Nestled under a mountain range in South Africa lies a giant that is ready to come to life. It is a massive power house buried deep underground whose turbines will start generating electricity in a matter of months to help the country’s biggest utility meet the growing demand for power.
The utility, Eskom, has struggled to keep up with the demand. Although it has made great strides in reducing their frequency in recent years, blackouts still occur. So it is carrying out a plan to strengthen its network by increasing its production capacity by 10,932 megawatts (MW). The power house, located below the Little Drakensberg mountain range along the border of the KwaZulu-Natal and Free State provinces, is part of that plan. It and two other new plants are to add a combined 10,932 MW within 2022, expanding installed capacity by 23%.
Known as the Ingula Pumped Storage Scheme (IPSS), it will have a production capacity of up to 1,332 MW when it goes into operation in the second half of the year. «Ingula is a significant part of our massive infrastructure development programme», South African President Jacob Zuma once said.
Built by the CMI Joint-Venture with Italy’s Salini Impregilo as one of its partners, the IPSS comprises a power plant and a pumping station with a dam and accompanying reservoir on either side of it - one above an escarpment and another below it. Kilometres of tunnels, galleries and shafts make up the rest of the massive complex. Named after the area of the same name, Ingula, it is a virtual green giant. Its design and construction follows the principles of sustainability and are especially attentive to the surrounding environment. And when it eventually comes to life, it will be a virtuous producer of renewable energy by recycling the water that it uses.
«We are on the last stretch», says Avin Maharaj, senior project manager of the project. «Yet we are prioritizing safety and zero harm and quality standards… while sustaining mutually beneficial stakeholder relations.»
Although the IPSS, which uses a system known as Pumped Hydroelectric Storage (PHS), works much like a hydroelectric plant, it only produces electricity when the need arises. In the case of South Africa, that would be at peak hours of the day.
With hydroelectric energy stored in the form of water behind the upper dam’s reservoir, it can be put into action in less than three minutes. The reservoir’s storage capacity will be 21,000 MW hours once it is filled with water.
This ability to produce electricity at a moment’s notice contrasts with that of a thermal power station, which is not as nimble in starting and stopping its turbines. This makes the PHS system ideally suited to help Eskom handle the volatility that it experiences on its grid amid frequent changes between surpluses and shortages of electricity.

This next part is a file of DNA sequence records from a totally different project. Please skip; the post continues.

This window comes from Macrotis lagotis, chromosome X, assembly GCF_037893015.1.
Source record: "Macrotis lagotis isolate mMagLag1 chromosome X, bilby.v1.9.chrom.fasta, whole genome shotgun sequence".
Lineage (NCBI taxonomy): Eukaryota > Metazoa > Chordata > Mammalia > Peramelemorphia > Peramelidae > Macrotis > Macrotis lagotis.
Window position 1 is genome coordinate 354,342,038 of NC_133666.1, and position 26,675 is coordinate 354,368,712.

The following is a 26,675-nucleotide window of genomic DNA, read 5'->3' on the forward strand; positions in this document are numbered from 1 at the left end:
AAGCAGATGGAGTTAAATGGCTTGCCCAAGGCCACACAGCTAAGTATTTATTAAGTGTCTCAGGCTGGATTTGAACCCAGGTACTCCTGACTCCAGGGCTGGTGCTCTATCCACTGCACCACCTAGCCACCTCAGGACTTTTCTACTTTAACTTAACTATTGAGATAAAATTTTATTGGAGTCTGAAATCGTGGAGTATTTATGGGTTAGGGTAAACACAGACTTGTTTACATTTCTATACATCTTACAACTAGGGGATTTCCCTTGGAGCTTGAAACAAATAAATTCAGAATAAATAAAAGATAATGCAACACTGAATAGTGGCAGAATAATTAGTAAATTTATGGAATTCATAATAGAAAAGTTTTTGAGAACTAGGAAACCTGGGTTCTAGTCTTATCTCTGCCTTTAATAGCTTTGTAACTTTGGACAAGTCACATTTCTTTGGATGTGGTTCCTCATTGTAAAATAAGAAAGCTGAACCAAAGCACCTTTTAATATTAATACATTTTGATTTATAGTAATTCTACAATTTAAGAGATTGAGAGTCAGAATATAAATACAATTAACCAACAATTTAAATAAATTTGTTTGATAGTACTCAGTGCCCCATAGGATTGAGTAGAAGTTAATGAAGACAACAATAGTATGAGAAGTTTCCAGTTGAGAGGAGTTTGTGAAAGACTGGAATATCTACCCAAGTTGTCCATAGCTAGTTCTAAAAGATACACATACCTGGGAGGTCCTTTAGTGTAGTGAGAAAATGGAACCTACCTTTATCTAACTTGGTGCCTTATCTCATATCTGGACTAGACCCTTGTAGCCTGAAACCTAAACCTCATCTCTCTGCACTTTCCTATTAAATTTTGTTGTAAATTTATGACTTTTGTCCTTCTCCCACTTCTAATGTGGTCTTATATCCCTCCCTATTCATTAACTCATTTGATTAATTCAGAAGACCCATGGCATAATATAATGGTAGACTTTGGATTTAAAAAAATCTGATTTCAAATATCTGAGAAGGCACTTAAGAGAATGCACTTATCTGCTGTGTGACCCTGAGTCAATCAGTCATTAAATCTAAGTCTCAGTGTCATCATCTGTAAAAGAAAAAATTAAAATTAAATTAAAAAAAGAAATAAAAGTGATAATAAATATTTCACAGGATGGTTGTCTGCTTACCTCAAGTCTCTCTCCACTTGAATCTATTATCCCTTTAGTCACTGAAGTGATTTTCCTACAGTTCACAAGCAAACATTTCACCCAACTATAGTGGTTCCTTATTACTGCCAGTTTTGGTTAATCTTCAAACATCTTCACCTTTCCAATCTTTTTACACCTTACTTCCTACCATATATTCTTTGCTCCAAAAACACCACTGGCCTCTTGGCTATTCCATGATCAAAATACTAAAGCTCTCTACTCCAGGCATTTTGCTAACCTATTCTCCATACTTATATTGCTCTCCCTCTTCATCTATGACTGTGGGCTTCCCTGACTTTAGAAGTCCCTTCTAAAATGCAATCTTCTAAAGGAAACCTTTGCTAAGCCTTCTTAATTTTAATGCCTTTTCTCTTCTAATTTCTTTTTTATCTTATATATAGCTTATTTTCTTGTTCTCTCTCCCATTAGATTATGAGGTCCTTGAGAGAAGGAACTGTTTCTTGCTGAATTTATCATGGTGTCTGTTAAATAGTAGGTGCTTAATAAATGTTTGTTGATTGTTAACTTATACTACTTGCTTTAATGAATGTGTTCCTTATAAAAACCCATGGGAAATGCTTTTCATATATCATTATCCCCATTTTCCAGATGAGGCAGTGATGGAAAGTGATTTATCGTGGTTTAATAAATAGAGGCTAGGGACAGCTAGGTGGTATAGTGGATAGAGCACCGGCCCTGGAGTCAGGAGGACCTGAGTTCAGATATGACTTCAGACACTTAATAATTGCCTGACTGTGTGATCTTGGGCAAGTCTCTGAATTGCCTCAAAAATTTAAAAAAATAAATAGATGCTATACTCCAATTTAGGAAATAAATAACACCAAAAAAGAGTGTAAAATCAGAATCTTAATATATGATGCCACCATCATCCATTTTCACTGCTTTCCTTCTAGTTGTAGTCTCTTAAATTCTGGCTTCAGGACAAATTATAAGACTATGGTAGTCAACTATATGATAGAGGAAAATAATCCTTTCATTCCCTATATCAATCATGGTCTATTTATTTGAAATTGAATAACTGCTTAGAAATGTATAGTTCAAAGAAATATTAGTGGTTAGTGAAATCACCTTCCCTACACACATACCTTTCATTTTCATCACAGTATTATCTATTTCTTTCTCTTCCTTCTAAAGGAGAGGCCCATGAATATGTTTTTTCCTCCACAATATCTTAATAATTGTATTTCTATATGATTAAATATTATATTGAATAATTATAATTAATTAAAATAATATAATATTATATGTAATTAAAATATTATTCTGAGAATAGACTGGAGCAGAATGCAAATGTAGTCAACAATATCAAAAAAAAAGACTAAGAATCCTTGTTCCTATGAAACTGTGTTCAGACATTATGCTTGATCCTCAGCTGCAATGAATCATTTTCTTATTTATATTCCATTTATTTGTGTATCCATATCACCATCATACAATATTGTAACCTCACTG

Another distinguishing feature of the PHS is its ability to recycle up to 80% of the water it uses, making it the most cost-effective way to store large amounts of hydroelectric energy.
It is the fourth of its kind to be built in South Africa, but it is the biggest in terms of generating capacity at 1,332 MW.
During peak hours when demand for power is strongest, the IPSS will draw water from the dam’s reservoir at the top of the escarpment and have it surge down two headrace tunnels to churn four 333 MW Francis turbines. The rated generating head – also known as hydraulic head or water drop - from the reservoir to the turbines is about 434 metres. After the water passes through the turbines and empties into the second dam’s reservoir below the escarpment, the IPSS can use the same turbines to pump it back up to the top during off-peak hours when demand is low and its services less needed.
Since it is 116 storeys underground, the IPSS will leave virtually undisturbed the surrounding area where more than 300 species of birds including the endangered Southern Bald Ibis and White-winged Flufftail come to nest. The only significant
sections that will remain visible will be the dams and their respective reservoirs, the capping structures of the surge shafts and the inlet and outlet structures.
With the help of conservationists, Eskom and the joint venture have taken great lengths to preserve the area as much as possible. The lower wetland and grassland at the top of the escarpment, for instance, are recognized by experts as two of the most fragile habitats in the world.
When the construction of the upper dam and reservoir deprived some birds of their nesting ledges, an artificial one was built to compensate for it. This and other efforts to protect the environment led the joint-venture to be named the Best Principal Contractor, Environmental Management by Eskom in 2013.
It was also the first Eskom construction site to receive ISO14001 certification in March 2011.